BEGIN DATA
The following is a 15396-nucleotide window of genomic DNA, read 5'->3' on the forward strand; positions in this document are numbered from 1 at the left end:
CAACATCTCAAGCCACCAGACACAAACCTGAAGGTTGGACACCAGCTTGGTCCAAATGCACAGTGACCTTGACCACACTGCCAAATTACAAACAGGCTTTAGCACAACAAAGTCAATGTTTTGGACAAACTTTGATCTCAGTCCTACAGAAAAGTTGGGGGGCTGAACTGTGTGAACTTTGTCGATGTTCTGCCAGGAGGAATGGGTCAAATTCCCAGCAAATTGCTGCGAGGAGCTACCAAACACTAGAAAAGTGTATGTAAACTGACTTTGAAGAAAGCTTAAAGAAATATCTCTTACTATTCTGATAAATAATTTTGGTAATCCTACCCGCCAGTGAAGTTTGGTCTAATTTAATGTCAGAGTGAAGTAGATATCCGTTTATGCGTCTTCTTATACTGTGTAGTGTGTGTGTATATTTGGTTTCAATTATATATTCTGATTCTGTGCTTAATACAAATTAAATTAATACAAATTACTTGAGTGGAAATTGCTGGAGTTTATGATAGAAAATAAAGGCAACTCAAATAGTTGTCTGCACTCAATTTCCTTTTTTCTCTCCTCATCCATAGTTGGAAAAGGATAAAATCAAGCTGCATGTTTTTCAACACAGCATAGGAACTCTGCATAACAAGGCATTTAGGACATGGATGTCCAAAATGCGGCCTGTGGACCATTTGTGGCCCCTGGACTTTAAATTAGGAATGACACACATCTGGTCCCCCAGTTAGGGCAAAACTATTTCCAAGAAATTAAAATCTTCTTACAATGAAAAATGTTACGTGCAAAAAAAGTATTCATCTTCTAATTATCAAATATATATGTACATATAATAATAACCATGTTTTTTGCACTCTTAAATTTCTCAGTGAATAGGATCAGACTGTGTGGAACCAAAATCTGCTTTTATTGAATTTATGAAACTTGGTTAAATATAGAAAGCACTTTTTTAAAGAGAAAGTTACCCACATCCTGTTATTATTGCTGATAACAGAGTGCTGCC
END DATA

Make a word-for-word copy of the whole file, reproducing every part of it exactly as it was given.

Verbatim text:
The following is a 15396-nucleotide window of genomic DNA, read 5'->3' on the forward strand; positions in this document are numbered from 1 at the left end:
CAACATCTCAAGCCACCAGACACAAACCTGAAGGTTGGACACCAGCTTGGTCCAAATGCACAGTGACCTTGACCACACTGCCAAATTACAAACAGGCTTTAGCACAACAAAGTCAATGTTTTGGACAAACTTTGATCTCAGTCCTACAGAAAAGTTGGGGGGCTGAACTGTGTGAACTTTGTCGATGTTCTGCCAGGAGGAATGGGTCAAATTCCCAGCAAATTGCTGCGAGGAGCTACCAAACACTAGAAAAGTGTATGTAAACTGACTTTGAAGAAAGCTTAAAGAAATATCTCTTACTATTCTGATAAATAATTTTGGTAATCCTACCCGCCAGTGAAGTTTGGTCTAATTTAATGTCAGAGTGAAGTAGATATCCGTTTATGCGTCTTCTTATACTGTGTAGTGTGTGTGTATATTTGGTTTCAATTATATATTCTGATTCTGTGCTTAATACAAATTAAATTAATACAAATTACTTGAGTGGAAATTGCTGGAGTTTATGATAGAAAATAAAGGCAACTCAAATAGTTGTCTGCACTCAATTTCCTTTTTTCTCTCCTCATCCATAGTTGGAAAAGGATAAAATCAAGCTGCATGTTTTTCAACACAGCATAGGAACTCTGCATAACAAGGCATTTAGGACATGGATGTCCAAAATGCGGCCTGTGGACCATTTGTGGCCCCTGGACTTTAAATTAGGAATGACACACATCTGGTCCCCCAGTTAGGGCAAAACTATTTCCAAGAAATTAAAATCTTCTTACAATGAAAAATGTTACGTGCAAAAAAAGTATTCATCTTCTAATTATCAAATATATATGTACATATAATAATAACCATGTTTTTTGCACTCTTAAATTTCTCAGTGAATAGGATCAGACTGTGTGGAACCAAAATCTGCTTTTATTGAATTTATGAAACTTGGTTAAATATAGAAAGCACTTTTTTAAAGAGAAAGTTACCCACATCCTGTTATTATTGCTGATAACAGAGTGCTGCC